Scorching summer temperatures not necessarily linked to climate change: expert

The heat in BC has led to 11 wildfires throughout the province, but it's not abnormal weather, says an expert. 

Red Deer Creek fire. Image from Wildfire Management Branch.

Twenty high-temperature records were broken across British Columbia during the weekend. Yet there's no direct connection between them and climate change, according to a BC climate expert.

"This increase is not statistically significant," said Faron Anslow, a climatologist with the Pacific Climate Impacts Consortium.

Even though the heat reached 40.7◦C in some parts of the province, like the Kamloops Airport Station, Anslow said there isn't anything out of the ordinary. 

“This current hot period qualifies as extreme, but is not particularly rare. 2003 and 2009 were both very warm summers,” he wrote in an email to the Vancouver Observer. The expert said that the current event is caused by strong high pressure systems that prevent cooling winds from the west, off of the Pacific Ocean, from reaching the province. “These conditions, combined with long summer days and lots of sunshine allow for lots of heating and high temperatures.”  

That mix results in an increase in wildfires in the province. "At present, I'd be hesitant to link the current bout of fires to climate change until this has been confirmed more rigorously," he said.

"However, heat waves in several locations across the globe in recent years have been linked to human influence, so it's quite possible that in the future, B.C. will see longer and hotter heat waves." 

A little hotter every time

The climatologist said that since the year 1900 the province's summer temperatures have been warming by 1.1◦C, with more of that occurring in the northern half of the province. 

Yearly temperatures have increased a little more. According to the 2007 Environmental Trends Report from Environmental Reporting BC, throughout the year the total increase is of 1.5◦C in the last half a century. That is “higher than the global average.” 

The report says the largest increase in temperature is seen during the winter, not the summer:  “By 2050, average winter temperatures are expected to increase by 2-3ºC in the south and by 4-5ºC in the north. Summers throughout the province may warm by 2-3 ºC."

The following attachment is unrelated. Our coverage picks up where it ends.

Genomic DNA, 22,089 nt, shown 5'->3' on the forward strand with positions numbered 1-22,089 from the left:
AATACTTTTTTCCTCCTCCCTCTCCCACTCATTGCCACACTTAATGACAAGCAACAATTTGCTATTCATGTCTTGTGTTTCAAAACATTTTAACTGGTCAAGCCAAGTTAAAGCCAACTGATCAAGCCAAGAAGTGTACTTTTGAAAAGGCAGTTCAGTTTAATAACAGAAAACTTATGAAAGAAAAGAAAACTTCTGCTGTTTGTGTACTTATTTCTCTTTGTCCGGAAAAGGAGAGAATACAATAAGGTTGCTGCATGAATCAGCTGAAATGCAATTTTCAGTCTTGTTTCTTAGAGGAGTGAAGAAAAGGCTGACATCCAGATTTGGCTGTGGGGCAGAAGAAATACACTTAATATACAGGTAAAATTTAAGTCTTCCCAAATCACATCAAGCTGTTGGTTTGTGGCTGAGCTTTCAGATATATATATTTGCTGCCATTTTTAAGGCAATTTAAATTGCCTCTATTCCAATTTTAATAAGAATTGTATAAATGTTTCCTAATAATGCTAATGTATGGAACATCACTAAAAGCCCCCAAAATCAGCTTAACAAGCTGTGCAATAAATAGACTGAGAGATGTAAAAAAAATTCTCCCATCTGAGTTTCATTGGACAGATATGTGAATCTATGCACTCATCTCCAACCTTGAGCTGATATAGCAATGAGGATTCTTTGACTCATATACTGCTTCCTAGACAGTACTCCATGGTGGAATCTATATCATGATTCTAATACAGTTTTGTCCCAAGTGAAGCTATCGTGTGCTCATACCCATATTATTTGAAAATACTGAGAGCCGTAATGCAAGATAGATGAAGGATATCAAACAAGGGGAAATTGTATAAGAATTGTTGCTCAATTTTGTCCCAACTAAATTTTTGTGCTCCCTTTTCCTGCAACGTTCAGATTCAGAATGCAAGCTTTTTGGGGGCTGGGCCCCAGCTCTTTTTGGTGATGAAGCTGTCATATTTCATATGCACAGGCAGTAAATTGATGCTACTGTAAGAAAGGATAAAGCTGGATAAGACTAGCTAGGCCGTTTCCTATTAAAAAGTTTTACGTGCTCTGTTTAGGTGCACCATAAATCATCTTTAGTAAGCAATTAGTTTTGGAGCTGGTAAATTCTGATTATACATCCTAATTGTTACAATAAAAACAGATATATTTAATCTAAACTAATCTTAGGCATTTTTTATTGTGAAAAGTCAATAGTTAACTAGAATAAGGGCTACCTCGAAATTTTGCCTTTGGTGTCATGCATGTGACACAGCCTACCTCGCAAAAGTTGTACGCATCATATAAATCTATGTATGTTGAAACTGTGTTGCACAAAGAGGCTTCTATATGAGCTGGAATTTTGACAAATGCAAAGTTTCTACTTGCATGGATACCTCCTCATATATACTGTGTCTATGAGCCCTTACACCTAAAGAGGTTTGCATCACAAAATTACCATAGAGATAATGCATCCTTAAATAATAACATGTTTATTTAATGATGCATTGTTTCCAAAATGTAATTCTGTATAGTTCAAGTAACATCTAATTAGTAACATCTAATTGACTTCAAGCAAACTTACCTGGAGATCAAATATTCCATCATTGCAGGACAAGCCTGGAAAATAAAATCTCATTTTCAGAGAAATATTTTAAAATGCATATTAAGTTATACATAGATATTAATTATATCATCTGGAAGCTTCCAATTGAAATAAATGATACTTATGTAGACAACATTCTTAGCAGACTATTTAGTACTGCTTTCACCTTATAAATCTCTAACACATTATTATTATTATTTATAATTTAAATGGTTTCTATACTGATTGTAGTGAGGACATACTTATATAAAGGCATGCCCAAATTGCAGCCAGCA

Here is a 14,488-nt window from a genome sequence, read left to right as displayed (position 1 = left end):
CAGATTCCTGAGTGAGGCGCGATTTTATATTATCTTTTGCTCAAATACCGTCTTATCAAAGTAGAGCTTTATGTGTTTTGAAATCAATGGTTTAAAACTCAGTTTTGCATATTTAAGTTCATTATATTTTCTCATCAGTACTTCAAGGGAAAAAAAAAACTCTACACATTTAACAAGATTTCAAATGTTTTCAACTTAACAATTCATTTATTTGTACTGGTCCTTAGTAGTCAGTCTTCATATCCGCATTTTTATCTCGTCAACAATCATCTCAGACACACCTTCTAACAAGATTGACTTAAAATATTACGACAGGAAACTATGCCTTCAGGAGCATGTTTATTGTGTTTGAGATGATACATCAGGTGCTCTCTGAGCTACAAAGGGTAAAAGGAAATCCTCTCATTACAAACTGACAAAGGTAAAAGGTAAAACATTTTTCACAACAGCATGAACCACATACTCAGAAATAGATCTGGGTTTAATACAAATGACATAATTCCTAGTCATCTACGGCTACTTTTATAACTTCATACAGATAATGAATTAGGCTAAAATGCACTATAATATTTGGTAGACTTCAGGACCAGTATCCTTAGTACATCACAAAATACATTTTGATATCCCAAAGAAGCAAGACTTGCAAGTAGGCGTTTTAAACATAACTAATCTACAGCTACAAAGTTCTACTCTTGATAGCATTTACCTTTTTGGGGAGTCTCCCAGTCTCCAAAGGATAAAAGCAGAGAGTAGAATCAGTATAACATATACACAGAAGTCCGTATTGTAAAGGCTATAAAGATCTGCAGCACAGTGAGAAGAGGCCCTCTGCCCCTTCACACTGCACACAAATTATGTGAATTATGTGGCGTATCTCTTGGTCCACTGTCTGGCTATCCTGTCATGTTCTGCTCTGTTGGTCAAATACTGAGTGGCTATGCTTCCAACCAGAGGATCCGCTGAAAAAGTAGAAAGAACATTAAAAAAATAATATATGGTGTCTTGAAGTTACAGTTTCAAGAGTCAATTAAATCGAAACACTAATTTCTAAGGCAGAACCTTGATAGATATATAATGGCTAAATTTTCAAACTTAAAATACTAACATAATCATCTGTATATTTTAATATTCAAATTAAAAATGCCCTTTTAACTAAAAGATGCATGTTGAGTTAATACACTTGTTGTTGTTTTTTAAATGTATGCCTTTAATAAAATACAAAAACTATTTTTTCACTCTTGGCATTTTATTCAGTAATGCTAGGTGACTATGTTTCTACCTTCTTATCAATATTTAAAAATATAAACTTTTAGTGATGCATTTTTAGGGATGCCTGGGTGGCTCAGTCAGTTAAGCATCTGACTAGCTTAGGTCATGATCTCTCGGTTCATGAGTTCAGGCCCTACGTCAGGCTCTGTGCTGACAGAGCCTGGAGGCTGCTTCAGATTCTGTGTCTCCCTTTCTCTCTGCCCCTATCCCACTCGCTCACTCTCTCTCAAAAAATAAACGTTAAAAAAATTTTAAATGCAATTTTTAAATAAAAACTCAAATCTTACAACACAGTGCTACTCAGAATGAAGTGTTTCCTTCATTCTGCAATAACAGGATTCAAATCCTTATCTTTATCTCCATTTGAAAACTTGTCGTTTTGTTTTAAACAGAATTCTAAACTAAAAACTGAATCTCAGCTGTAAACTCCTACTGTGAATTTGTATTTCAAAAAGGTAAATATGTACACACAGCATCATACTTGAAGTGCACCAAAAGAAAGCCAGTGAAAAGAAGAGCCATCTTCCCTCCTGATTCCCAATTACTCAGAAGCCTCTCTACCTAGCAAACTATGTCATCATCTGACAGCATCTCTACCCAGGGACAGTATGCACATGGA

Using Pacific Climate Impacts Consortium projections for the next four decades, Environmental Reporting BC’s paper reasserts that British Columbia can expect more hot days in the future. “There is a 90 per cent chance that heat waves will increase in frequency," it says. "Hot extremes will become more common as the climate warms and cold extremes will become less frequent.” 

The file points to greenhouse gas concentrations in the atmosphere as the main cause of the rise in global temperatures.  

Temperature Departures from the 1961-1990 average - Annual for 2013. Image from Environment Canada

Wildfires harder to control

During the first 15 days of July, B.C. Wildfire Management Branch registered 11 blazes, nine of which were human-caused. 

Regardless of what sparked the flames, firefighters have been struggling to keep them under control. “The warmer it is, the more fires we expect,” said Dr. Mike Flannigan, a professor with the Department of Renewable Resources at the University of Alberta.

The two fires that were caused by lightning are the largest ones and are located in the Prince George area. The Red Deer Creek fire has already consumed more than 3,800 hectares of terrain. 

Anslow explained that the current upper ridge also leads to very dry conditions which enable forest fires to grow rapidly once they begin. “Add winds to the mix and you have a dangerous combination,” he said. 

Like Anslow, Flannigan also said it would be premature to connect the rise of yearly temperatures with the increase in the occurrence of wildfires.

“Fire data is extremely variable year-to-year so for B.C. it is difficult to talk about trends with any certainty," he said, adding: "but there do seem to be more active years recently."

"For Canada, our area burned has doubled since the 1970s, but even at the national scale there is a lot of year-to-year variability,” he said.

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